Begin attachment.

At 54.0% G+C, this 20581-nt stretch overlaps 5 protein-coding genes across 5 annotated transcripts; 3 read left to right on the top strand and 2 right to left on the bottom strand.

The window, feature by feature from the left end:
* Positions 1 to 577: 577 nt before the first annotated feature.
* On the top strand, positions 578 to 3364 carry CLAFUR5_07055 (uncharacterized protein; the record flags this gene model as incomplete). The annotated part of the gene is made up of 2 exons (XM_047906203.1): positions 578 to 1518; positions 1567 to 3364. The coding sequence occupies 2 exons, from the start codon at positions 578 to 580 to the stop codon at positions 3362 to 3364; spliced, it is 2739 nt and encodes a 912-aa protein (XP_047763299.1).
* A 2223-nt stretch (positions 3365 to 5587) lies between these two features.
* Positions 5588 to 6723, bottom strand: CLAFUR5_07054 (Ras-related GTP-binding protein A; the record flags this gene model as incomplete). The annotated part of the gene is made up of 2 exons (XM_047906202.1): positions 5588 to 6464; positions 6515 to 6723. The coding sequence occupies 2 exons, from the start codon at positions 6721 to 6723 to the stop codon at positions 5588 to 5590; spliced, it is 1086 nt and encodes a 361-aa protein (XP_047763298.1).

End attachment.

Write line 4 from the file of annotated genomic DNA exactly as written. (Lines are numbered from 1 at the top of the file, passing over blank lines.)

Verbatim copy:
* On the top strand, positions 578 to 3364 carry CLAFUR5_07055 (uncharacterized protein; the record flags this gene model as incomplete). The annotated part of the gene is made up of 2 exons (XM_047906203.1): positions 578 to 1518; positions 1567 to 3364. The coding sequence occupies 2 exons, from the start codon at positions 578 to 580 to the stop codon at positions 3362 to 3364; spliced, it is 2739 nt and encodes a 912-aa protein (XP_047763299.1).